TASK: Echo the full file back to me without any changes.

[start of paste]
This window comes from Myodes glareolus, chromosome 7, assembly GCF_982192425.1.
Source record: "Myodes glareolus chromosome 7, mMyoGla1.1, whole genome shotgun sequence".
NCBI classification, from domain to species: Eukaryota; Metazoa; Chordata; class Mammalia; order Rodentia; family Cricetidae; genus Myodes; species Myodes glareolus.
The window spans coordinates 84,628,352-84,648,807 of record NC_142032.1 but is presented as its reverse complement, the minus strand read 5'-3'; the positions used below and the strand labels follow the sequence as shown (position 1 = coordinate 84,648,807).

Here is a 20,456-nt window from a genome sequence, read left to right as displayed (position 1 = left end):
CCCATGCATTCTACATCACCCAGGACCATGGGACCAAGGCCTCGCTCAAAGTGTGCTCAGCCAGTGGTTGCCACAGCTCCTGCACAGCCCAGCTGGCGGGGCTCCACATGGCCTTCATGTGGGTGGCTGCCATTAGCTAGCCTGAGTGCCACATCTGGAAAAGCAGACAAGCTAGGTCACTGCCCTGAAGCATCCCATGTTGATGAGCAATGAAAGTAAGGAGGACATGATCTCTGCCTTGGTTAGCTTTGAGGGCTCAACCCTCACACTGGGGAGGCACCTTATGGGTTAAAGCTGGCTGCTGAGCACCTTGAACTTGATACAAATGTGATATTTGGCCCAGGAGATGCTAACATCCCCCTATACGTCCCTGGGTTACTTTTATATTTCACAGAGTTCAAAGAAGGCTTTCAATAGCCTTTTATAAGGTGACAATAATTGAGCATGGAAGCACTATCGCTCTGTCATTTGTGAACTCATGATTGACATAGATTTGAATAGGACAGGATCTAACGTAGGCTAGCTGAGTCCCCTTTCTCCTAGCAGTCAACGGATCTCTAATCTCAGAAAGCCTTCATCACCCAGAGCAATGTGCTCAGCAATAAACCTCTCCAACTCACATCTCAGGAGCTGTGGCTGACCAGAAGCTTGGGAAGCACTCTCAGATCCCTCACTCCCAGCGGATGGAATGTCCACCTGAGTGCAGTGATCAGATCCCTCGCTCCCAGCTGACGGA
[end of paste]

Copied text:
This window comes from Myodes glareolus, chromosome 7, assembly GCF_982192425.1.
Source record: "Myodes glareolus chromosome 7, mMyoGla1.1, whole genome shotgun sequence".
NCBI classification, from domain to species: Eukaryota; Metazoa; Chordata; class Mammalia; order Rodentia; family Cricetidae; genus Myodes; species Myodes glareolus.
The window spans coordinates 84,628,352-84,648,807 of record NC_142032.1 but is presented as its reverse complement, the minus strand read 5'-3'; the positions used below and the strand labels follow the sequence as shown (position 1 = coordinate 84,648,807).

Here is a 20,456-nt window from a genome sequence, read left to right as displayed (position 1 = left end):
CCCATGCATTCTACATCACCCAGGACCATGGGACCAAGGCCTCGCTCAAAGTGTGCTCAGCCAGTGGTTGCCACAGCTCCTGCACAGCCCAGCTGGCGGGGCTCCACATGGCCTTCATGTGGGTGGCTGCCATTAGCTAGCCTGAGTGCCACATCTGGAAAAGCAGACAAGCTAGGTCACTGCCCTGAAGCATCCCATGTTGATGAGCAATGAAAGTAAGGAGGACATGATCTCTGCCTTGGTTAGCTTTGAGGGCTCAACCCTCACACTGGGGAGGCACCTTATGGGTTAAAGCTGGCTGCTGAGCACCTTGAACTTGATACAAATGTGATATTTGGCCCAGGAGATGCTAACATCCCCCTATACGTCCCTGGGTTACTTTTATATTTCACAGAGTTCAAAGAAGGCTTTCAATAGCCTTTTATAAGGTGACAATAATTGAGCATGGAAGCACTATCGCTCTGTCATTTGTGAACTCATGATTGACATAGATTTGAATAGGACAGGATCTAACGTAGGCTAGCTGAGTCCCCTTTCTCCTAGCAGTCAACGGATCTCTAATCTCAGAAAGCCTTCATCACCCAGAGCAATGTGCTCAGCAATAAACCTCTCCAACTCACATCTCAGGAGCTGTGGCTGACCAGAAGCTTGGGAAGCACTCTCAGATCCCTCACTCCCAGCGGATGGAATGTCCACCTGAGTGCAGTGATCAGATCCCTCGCTCCCAGCTGACGGA